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Young Food Critics Offer Schools Insider Help

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Students at Wolf Trap Elementary participate in a food tasting party to help the Fairfax school district find healthy options for the district's lunch menus.Video: Nancy Donaldson/washingtonpost.comPhotos: Dayna Smith/The Washington Post

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By Lori Aratani
Washington Post Staff Writer
Wednesday, May 21, 2008

Choosing the right chicken tender or proper pizza is serious business.

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In many school systems, food service officials hold monthly "tasting parties" to find cafeteria fare that appeals to pint-size connoisseurs.

At a tasting event at Wolftrap Elementary in Vienna, about 40 fourth-, fifth- and sixth-graders had an opportunity to be food critics. They took the job seriously.

"It's a lot of responsibility because we're picking for kids all over," James Stephens, 10, said. James cut short a family trip to be back in time for the tasting event.

For about an hour, the tasters sampled four kinds of pizza, two kinds of cheese sticks and three types of Italian ice, all vying for spots on students' cardboard lunch trays. All items are engineered to meet the school system's nutritional standards and contain no more than 30 percent of calories from fat and 10 percent of calories from saturated fat on average over the week. Even the ices contained 100 percent fruit juice. A thumbs up could mean a multimillion-dollar contract. A thumbs down could send a vendor packing.

This is invaluable market research for a system that feeds 140,000 customers a day. Fairfax County spends about 38 percent of its $74 million budget on food. A wrong decision and officials could be stuck with a hefty bill and a pile of uneaten food. That was the case with the low-fat chocolate chip cookie they piloted a few years ago without input from student tasters.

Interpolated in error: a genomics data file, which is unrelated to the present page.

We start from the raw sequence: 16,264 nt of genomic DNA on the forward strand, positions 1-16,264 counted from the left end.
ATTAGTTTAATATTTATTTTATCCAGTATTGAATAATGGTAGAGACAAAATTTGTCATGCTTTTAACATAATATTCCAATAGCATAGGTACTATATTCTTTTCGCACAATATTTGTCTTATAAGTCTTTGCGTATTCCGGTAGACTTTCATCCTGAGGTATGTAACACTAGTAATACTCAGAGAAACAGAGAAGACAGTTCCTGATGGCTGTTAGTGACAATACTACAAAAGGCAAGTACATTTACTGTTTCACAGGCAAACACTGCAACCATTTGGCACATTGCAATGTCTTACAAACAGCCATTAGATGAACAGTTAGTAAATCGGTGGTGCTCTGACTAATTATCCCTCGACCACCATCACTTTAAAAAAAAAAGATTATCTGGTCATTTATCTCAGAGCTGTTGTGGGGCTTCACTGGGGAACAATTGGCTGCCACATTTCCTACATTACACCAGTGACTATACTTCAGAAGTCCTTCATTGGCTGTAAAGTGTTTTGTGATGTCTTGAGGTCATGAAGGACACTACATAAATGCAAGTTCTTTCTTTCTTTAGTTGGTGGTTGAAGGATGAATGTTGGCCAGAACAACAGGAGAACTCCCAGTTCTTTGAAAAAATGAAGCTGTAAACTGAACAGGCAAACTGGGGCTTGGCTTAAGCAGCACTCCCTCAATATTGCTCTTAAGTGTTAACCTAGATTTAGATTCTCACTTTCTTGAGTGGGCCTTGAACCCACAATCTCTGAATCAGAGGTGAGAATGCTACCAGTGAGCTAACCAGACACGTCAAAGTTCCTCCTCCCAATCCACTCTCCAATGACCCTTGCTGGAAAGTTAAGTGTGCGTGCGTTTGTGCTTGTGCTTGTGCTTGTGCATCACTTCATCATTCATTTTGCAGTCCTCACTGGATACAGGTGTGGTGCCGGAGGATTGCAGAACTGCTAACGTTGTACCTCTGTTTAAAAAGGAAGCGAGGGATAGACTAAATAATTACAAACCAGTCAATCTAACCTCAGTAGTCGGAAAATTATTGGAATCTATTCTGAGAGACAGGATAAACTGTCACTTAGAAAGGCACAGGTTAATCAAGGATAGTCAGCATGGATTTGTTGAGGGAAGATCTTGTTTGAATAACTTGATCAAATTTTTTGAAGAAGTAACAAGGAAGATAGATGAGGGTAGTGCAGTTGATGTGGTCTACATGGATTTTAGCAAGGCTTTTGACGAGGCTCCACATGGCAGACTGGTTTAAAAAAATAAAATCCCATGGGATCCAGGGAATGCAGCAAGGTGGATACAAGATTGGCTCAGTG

Penny McConnell, director of food and nutrition services for the Fairfax school system, said it's important to ask students what they think because they often evaluate products using standards only their peers appreciate.

Allison Brandmark, a sixth-grader, rated the pizza on its "crust ratio." Translated: "Square slices of pizza are no good because with the inner pieces, you end up getting tomato sauce on your fingers because there's no crust to grab on to. It's a mess," she said.

There's the sticky-and-salty criteria. Because younger students tend to eat more finger food, the tasters said, what's left on the fingers after sampling, say, a cheese-stuffed breadstick really makes a difference to them.

For fifth-grader Daniel Yaqub, there is the braces factor. If the pizza crust is too soft, it will get wedged between the wires, Daniel said. Too hard, and it might break the metal pieces in the mouth.

Daniel broke off a piece of pizza, eyeballed it and placed it in his mouth. He chewed thoughtfully, then scribbled a few thoughts on his rating sheet. "Cheese Pizza B" was a bust, but under "Cheese Pizza A," he wrote perhaps the ultimate compliment: "It could be good for people with braces."


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